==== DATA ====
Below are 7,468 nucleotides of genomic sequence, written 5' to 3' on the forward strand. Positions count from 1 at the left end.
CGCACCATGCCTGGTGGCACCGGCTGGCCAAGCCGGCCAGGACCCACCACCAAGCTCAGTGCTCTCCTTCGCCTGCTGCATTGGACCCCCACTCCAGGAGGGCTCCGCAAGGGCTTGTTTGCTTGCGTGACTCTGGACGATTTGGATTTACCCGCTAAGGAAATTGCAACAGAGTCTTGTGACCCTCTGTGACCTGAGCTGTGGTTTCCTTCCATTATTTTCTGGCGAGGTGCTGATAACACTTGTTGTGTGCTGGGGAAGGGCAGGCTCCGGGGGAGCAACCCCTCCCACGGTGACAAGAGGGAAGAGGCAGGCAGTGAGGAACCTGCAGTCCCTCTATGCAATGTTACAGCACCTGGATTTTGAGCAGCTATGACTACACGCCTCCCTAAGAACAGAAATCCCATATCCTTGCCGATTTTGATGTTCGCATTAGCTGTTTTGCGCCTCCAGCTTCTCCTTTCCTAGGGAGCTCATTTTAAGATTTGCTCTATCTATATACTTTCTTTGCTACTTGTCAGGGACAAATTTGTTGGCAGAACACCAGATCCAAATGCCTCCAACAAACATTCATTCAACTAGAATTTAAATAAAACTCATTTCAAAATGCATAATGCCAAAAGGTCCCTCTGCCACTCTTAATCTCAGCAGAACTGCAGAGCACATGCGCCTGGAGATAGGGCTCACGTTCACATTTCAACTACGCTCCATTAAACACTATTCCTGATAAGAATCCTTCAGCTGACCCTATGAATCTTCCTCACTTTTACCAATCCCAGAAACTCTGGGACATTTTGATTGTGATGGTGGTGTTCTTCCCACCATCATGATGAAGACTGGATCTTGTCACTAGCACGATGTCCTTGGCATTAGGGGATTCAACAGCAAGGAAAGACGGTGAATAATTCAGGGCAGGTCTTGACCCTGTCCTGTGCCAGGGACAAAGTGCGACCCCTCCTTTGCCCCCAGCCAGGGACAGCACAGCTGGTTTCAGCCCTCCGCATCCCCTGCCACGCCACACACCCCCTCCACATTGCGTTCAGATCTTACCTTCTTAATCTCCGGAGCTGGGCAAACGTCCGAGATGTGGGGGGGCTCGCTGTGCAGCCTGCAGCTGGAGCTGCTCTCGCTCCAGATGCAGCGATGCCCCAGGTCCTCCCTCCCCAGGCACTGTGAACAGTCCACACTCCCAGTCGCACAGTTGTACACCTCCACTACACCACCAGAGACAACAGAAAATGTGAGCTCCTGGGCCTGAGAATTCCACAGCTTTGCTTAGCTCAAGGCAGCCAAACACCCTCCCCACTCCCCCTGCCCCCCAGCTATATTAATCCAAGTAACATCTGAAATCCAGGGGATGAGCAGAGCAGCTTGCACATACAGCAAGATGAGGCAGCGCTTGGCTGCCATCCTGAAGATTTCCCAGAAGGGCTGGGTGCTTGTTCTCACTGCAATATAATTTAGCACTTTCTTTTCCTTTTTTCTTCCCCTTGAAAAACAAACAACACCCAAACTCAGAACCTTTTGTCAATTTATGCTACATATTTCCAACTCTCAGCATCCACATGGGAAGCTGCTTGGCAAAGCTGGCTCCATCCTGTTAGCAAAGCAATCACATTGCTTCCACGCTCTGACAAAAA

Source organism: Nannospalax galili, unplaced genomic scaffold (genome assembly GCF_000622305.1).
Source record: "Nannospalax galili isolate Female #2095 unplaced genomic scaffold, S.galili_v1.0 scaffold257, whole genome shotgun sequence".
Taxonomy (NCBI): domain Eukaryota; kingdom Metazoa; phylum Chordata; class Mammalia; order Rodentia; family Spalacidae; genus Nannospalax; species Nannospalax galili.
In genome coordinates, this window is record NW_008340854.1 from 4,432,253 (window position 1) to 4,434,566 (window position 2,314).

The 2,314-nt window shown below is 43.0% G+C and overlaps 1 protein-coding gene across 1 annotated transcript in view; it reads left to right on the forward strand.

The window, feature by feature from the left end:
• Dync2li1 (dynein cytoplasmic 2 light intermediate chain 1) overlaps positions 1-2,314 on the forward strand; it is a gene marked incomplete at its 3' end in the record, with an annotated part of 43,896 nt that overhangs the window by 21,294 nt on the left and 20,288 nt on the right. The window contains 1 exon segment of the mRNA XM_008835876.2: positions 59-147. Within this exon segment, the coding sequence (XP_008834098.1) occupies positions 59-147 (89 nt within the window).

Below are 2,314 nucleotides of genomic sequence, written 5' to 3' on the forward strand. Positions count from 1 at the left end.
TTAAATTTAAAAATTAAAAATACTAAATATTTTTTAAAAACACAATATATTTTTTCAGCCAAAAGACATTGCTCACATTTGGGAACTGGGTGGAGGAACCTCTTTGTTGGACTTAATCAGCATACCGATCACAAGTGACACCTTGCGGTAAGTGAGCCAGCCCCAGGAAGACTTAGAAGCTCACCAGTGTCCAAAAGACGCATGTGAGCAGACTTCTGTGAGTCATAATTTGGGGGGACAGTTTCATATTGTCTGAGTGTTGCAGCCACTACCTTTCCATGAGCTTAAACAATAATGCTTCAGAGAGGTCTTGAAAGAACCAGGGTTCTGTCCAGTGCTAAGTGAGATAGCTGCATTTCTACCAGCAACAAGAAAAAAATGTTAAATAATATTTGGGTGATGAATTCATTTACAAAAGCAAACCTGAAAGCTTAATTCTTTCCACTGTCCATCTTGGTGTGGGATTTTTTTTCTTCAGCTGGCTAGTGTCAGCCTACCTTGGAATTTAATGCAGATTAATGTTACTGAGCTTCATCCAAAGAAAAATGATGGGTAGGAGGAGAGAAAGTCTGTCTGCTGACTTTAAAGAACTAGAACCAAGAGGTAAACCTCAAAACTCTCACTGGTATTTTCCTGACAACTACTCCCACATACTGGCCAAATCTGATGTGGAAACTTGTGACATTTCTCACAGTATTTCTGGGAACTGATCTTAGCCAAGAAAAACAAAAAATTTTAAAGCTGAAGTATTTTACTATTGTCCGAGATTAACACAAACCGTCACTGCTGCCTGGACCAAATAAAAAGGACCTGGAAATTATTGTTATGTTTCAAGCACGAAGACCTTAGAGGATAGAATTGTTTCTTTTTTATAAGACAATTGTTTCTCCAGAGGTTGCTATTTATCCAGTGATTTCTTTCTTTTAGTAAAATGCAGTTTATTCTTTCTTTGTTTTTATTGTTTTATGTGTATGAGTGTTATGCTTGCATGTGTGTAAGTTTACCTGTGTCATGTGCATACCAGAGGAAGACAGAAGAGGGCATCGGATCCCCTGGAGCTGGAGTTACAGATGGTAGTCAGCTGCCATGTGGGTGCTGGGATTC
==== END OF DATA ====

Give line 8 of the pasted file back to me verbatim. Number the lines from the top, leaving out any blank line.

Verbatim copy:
The window, feature by feature from the left end: